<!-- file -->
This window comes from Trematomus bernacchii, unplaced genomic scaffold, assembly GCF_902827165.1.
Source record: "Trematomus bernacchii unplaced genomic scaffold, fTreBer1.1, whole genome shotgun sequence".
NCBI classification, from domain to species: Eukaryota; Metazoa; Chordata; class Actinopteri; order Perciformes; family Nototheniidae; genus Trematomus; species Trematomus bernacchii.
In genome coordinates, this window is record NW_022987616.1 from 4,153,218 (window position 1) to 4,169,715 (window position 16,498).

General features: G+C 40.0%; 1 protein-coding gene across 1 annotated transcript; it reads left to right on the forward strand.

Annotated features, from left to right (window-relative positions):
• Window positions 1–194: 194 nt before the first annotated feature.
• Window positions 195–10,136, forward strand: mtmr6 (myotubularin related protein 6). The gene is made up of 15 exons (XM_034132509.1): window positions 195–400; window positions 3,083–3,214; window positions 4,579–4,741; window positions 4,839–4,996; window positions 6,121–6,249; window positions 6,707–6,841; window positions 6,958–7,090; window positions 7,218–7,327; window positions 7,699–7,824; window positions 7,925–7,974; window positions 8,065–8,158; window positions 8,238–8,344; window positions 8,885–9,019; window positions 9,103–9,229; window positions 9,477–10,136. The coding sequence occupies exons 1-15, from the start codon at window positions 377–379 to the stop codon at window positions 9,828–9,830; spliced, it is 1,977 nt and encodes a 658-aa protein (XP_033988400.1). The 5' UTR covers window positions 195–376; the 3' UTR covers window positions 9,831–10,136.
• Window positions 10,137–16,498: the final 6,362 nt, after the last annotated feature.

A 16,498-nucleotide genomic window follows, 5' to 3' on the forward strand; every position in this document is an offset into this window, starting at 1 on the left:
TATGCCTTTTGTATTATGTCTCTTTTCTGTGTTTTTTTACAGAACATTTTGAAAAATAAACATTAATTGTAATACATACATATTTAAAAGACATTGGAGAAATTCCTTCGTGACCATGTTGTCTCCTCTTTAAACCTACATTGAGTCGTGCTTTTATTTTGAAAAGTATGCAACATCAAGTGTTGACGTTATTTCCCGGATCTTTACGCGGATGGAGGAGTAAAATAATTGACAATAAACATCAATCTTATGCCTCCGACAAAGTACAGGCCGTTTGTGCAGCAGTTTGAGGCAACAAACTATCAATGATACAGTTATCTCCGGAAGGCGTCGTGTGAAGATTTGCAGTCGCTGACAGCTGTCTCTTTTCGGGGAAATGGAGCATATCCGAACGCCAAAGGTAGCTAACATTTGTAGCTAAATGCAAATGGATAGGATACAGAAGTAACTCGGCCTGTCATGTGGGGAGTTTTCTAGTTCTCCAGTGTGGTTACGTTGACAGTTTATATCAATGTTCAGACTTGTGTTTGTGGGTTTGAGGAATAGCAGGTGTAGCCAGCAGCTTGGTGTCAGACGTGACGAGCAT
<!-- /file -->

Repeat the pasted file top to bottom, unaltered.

This window comes from Trematomus bernacchii, unplaced genomic scaffold, assembly GCF_902827165.1.
Source record: "Trematomus bernacchii unplaced genomic scaffold, fTreBer1.1, whole genome shotgun sequence".
NCBI classification, from domain to species: Eukaryota; Metazoa; Chordata; class Actinopteri; order Perciformes; family Nototheniidae; genus Trematomus; species Trematomus bernacchii.
In genome coordinates, this window is record NW_022987616.1 from 4,153,218 (window position 1) to 4,169,715 (window position 16,498).

General features: G+C 40.0%; 1 protein-coding gene across 1 annotated transcript; it reads left to right on the forward strand.

Annotated features, from left to right (window-relative positions):
• Window positions 1–194: 194 nt before the first annotated feature.
• Window positions 195–10,136, forward strand: mtmr6 (myotubularin related protein 6). The gene is made up of 15 exons (XM_034132509.1): window positions 195–400; window positions 3,083–3,214; window positions 4,579–4,741; window positions 4,839–4,996; window positions 6,121–6,249; window positions 6,707–6,841; window positions 6,958–7,090; window positions 7,218–7,327; window positions 7,699–7,824; window positions 7,925–7,974; window positions 8,065–8,158; window positions 8,238–8,344; window positions 8,885–9,019; window positions 9,103–9,229; window positions 9,477–10,136. The coding sequence occupies exons 1-15, from the start codon at window positions 377–379 to the stop codon at window positions 9,828–9,830; spliced, it is 1,977 nt and encodes a 658-aa protein (XP_033988400.1). The 5' UTR covers window positions 195–376; the 3' UTR covers window positions 9,831–10,136.
• Window positions 10,137–16,498: the final 6,362 nt, after the last annotated feature.

A 16,498-nucleotide genomic window follows, 5' to 3' on the forward strand; every position in this document is an offset into this window, starting at 1 on the left:
TATGCCTTTTGTATTATGTCTCTTTTCTGTGTTTTTTTACAGAACATTTTGAAAAATAAACATTAATTGTAATACATACATATTTAAAAGACATTGGAGAAATTCCTTCGTGACCATGTTGTCTCCTCTTTAAACCTACATTGAGTCGTGCTTTTATTTTGAAAAGTATGCAACATCAAGTGTTGACGTTATTTCCCGGATCTTTACGCGGATGGAGGAGTAAAATAATTGACAATAAACATCAATCTTATGCCTCCGACAAAGTACAGGCCGTTTGTGCAGCAGTTTGAGGCAACAAACTATCAATGATACAGTTATCTCCGGAAGGCGTCGTGTGAAGATTTGCAGTCGCTGACAGCTGTCTCTTTTCGGGGAAATGGAGCATATCCGAACGCCAAAGGTAGCTAACATTTGTAGCTAAATGCAAATGGATAGGATACAGAAGTAACTCGGCCTGTCATGTGGGGAGTTTTCTAGTTCTCCAGTGTGGTTACGTTGACAGTTTATATCAATGTTCAGACTTGTGTTTGTGGGTTTGAGGAATAGCAGGTGTAGCCAGCAGCTTGGTGTCAGACGTGACGAGCAT